Tuesday, March 27, 2007

The Work

I remember trying to convince Shidoshi to dress up like Kraftwerk the first time we played the last day of classes at the university. I don't seem to recall it going over well.

I like the ad-hoc subtitles on this documentary from '82. It seems very utilitarian, and thus fitting:

Part 2: I can't tell which quote I like better - "We are 'music worker'" or "We live in exile in Dusseldorf"

Bonus: Music workers from the Bronx satellite office

Tuesday, March 20, 2007


You know who's friggin' old? Ornette Coleman. It's true - dude's still alive: think he was on the Grammys or the American Music Awards or some such, and he turned 77 a week and a half ago.

While I was looking for an Ornette video to post, I came across this snippet. Did you know someone did a Vandermark documentary? Now you do:

Anyway, Ornette Coleman (I think what Roland Kirk says midway through is "if you let the beat and the spirit get to you, let it explode!")(oh, and crazy cat John Cage is thrown in there for good measure):

While we're on this more-bang-for-yr-buck tangent, I'm a street-walkin' cheetah with a heart full of MP3s for you to rock yr lady to:

the Visioneers "Ike's Mood": I totally slept on this until I heard the Marc Mac podcast, and had no idea this album existed until Marco pointed me in the right direction. Still hate the name of the album though.

Radio Citizen "Everything": now, I thought 2006 wasn't a bad year for hip hop, despite a host of opinions to the contrary, and Ubiquity helped us all out with Ohmega Watts and this release. It's not Ornette Coleman/Roland Kirk earth-shattering, but bejeezus, give the guy a few more decades.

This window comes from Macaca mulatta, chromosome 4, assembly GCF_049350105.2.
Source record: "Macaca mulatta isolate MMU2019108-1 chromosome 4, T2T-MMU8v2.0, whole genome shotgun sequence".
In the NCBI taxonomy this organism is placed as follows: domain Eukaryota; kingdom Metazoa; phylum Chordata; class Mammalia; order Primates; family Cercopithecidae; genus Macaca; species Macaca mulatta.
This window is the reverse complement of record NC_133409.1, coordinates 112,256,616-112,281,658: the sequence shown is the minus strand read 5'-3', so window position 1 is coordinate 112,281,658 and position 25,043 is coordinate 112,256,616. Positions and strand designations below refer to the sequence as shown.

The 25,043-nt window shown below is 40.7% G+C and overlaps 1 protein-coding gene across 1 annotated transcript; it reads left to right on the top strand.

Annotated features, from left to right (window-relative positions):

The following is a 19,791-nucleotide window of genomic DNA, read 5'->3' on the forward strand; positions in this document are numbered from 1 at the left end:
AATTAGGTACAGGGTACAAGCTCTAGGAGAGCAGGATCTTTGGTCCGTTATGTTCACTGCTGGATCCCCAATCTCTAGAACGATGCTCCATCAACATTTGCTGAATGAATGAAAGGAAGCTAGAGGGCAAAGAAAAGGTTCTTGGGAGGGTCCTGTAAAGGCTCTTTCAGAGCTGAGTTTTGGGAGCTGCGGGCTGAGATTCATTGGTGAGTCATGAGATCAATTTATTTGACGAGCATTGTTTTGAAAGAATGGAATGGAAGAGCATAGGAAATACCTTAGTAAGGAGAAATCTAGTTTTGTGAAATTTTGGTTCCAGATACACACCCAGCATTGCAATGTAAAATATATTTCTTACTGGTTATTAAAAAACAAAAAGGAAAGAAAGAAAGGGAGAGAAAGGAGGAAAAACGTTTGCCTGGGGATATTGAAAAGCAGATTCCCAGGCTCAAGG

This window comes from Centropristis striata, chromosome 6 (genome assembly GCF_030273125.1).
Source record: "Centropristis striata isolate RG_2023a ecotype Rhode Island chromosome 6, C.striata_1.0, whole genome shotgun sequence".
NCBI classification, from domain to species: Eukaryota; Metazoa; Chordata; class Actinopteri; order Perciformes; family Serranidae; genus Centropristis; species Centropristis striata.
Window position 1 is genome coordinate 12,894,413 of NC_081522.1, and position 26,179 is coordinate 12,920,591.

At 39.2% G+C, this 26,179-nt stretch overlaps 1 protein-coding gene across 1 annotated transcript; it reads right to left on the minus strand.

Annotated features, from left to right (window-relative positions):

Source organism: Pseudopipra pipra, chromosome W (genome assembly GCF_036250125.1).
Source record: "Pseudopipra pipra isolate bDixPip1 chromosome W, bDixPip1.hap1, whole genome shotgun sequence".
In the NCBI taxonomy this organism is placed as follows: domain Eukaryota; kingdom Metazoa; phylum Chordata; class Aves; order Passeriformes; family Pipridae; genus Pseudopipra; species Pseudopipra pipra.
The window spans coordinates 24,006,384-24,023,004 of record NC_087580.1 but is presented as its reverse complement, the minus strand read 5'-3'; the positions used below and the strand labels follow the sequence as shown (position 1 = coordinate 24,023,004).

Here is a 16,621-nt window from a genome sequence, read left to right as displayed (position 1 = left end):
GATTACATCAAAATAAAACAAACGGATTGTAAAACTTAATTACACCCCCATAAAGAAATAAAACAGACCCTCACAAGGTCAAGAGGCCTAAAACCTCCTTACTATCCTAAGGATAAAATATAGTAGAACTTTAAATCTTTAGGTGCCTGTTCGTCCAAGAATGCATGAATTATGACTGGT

Tracy Thorn "It's All True": as crazy career arcs go, Ben Watt/Tracy Thorn's are up there. Not everyone goes from lite-FM acoustic pop to dancefloor power couple, but I suppose everyone's a multi-tasker these days. This is from Thorn's recent solo album, and one of the better 80s throwbacks I've heard in awhile.

Junior "Mama Used To Say": I've been digging on the mixes posted on Mass Corporation, and came across this mix from DJ Pump (I'm not overly certain it's the DJ Pump from Calgary - maybe it is, maybe it ain't), which had me all nostalgic for old school jams that I wasn't quite old enough to have ever listened to in their first run. It's an odd phenomenon, being nostalgic for faux-memories and never-experienced-experiences, and it's fair to say I wasted a whole chunk of time on it. But that sort of mumbo jumbo shouldn't keep one from enjoying this Junior song.

(btw: I've noticed the Divshare player doesn't always work, but you can still download the file)

Eric B and Rakim "Follow the Leader": With the plethora of MP3 blogs that do a fantastic job of posting the rarest of the rare and the newest of the new, I've been wondering if anyone just posts the plain old obvious. Eric B and Rakim's kind of a no-brainer. I prefer other tracks on this album more, but from what I recall Shidoshi always preferred this one.